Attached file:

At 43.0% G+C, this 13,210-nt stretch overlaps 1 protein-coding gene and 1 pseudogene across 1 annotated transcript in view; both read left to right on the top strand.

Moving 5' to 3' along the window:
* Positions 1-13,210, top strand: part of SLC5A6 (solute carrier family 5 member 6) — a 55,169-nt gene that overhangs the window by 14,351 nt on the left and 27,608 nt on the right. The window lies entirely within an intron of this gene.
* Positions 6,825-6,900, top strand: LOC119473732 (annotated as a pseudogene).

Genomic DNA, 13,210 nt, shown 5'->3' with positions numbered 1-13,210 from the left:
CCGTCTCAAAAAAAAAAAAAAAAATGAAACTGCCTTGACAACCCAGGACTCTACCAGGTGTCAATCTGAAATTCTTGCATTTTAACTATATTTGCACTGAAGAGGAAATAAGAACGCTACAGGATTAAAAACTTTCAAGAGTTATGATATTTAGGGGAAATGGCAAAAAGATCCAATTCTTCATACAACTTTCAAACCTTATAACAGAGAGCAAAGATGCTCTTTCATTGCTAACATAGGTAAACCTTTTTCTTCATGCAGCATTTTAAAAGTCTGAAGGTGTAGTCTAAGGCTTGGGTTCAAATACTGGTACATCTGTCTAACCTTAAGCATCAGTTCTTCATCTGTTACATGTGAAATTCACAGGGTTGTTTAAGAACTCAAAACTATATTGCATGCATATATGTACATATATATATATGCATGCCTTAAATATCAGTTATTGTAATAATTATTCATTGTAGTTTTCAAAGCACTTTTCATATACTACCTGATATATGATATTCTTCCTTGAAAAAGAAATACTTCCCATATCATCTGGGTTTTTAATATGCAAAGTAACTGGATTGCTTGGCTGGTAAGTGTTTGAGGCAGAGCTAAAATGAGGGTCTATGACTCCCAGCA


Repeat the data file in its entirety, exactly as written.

At 43.0% G+C, this 13,210-nt stretch overlaps 1 protein-coding gene and 1 pseudogene across 1 annotated transcript in view; both read left to right on the top strand.

Moving 5' to 3' along the window:
* Positions 1-13,210, top strand: part of SLC5A6 (solute carrier family 5 member 6) — a 55,169-nt gene that overhangs the window by 14,351 nt on the left and 27,608 nt on the right. The window lies entirely within an intron of this gene.
* Positions 6,825-6,900, top strand: LOC119473732 (annotated as a pseudogene).

Genomic DNA, 13,210 nt, shown 5'->3' with positions numbered 1-13,210 from the left:
CCGTCTCAAAAAAAAAAAAAAAAATGAAACTGCCTTGACAACCCAGGACTCTACCAGGTGTCAATCTGAAATTCTTGCATTTTAACTATATTTGCACTGAAGAGGAAATAAGAACGCTACAGGATTAAAAACTTTCAAGAGTTATGATATTTAGGGGAAATGGCAAAAAGATCCAATTCTTCATACAACTTTCAAACCTTATAACAGAGAGCAAAGATGCTCTTTCATTGCTAACATAGGTAAACCTTTTTCTTCATGCAGCATTTTAAAAGTCTGAAGGTGTAGTCTAAGGCTTGGGTTCAAATACTGGTACATCTGTCTAACCTTAAGCATCAGTTCTTCATCTGTTACATGTGAAATTCACAGGGTTGTTTAAGAACTCAAAACTATATTGCATGCATATATGTACATATATATATATGCATGCCTTAAATATCAGTTATTGTAATAATTATTCATTGTAGTTTTCAAAGCACTTTTCATATACTACCTGATATATGATATTCTTCCTTGAAAAAGAAATACTTCCCATATCATCTGGGTTTTTAATATGCAAAGTAACTGGATTGCTTGGCTGGTAAGTGTTTGAGGCAGAGCTAAAATGAGGGTCTATGACTCCCAGCA